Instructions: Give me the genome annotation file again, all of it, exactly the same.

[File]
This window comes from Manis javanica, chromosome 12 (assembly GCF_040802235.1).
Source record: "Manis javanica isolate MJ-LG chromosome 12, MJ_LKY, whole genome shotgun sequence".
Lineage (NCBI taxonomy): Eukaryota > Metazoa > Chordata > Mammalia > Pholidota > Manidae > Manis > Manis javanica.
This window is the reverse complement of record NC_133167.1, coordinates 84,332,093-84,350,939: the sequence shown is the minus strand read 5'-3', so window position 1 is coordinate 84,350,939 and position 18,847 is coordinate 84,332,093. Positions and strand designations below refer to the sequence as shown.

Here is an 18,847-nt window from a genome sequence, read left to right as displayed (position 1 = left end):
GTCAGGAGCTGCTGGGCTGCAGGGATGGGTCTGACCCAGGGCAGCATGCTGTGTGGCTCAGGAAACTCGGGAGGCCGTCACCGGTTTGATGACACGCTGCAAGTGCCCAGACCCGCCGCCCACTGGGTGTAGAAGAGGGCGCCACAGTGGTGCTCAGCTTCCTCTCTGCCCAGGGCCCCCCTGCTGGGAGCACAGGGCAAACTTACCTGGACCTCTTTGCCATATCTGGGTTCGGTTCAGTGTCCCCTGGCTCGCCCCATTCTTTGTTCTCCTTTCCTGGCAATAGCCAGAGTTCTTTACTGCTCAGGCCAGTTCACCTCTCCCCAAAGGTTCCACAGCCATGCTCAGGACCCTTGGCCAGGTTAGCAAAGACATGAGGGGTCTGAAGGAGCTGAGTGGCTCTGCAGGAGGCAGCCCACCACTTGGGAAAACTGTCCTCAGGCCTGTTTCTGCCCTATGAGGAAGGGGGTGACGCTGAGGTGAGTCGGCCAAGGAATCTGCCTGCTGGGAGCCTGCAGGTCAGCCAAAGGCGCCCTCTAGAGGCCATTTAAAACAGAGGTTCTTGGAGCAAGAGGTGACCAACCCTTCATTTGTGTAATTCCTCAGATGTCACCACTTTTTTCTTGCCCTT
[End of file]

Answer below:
This window comes from Manis javanica, chromosome 12 (assembly GCF_040802235.1).
Source record: "Manis javanica isolate MJ-LG chromosome 12, MJ_LKY, whole genome shotgun sequence".
Lineage (NCBI taxonomy): Eukaryota > Metazoa > Chordata > Mammalia > Pholidota > Manidae > Manis > Manis javanica.
This window is the reverse complement of record NC_133167.1, coordinates 84,332,093-84,350,939: the sequence shown is the minus strand read 5'-3', so window position 1 is coordinate 84,350,939 and position 18,847 is coordinate 84,332,093. Positions and strand designations below refer to the sequence as shown.

Here is an 18,847-nt window from a genome sequence, read left to right as displayed (position 1 = left end):
GTCAGGAGCTGCTGGGCTGCAGGGATGGGTCTGACCCAGGGCAGCATGCTGTGTGGCTCAGGAAACTCGGGAGGCCGTCACCGGTTTGATGACACGCTGCAAGTGCCCAGACCCGCCGCCCACTGGGTGTAGAAGAGGGCGCCACAGTGGTGCTCAGCTTCCTCTCTGCCCAGGGCCCCCCTGCTGGGAGCACAGGGCAAACTTACCTGGACCTCTTTGCCATATCTGGGTTCGGTTCAGTGTCCCCTGGCTCGCCCCATTCTTTGTTCTCCTTTCCTGGCAATAGCCAGAGTTCTTTACTGCTCAGGCCAGTTCACCTCTCCCCAAAGGTTCCACAGCCATGCTCAGGACCCTTGGCCAGGTTAGCAAAGACATGAGGGGTCTGAAGGAGCTGAGTGGCTCTGCAGGAGGCAGCCCACCACTTGGGAAAACTGTCCTCAGGCCTGTTTCTGCCCTATGAGGAAGGGGGTGACGCTGAGGTGAGTCGGCCAAGGAATCTGCCTGCTGGGAGCCTGCAGGTCAGCCAAAGGCGCCCTCTAGAGGCCATTTAAAACAGAGGTTCTTGGAGCAAGAGGTGACCAACCCTTCATTTGTGTAATTCCTCAGATGTCACCACTTTTTTCTTGCCCTT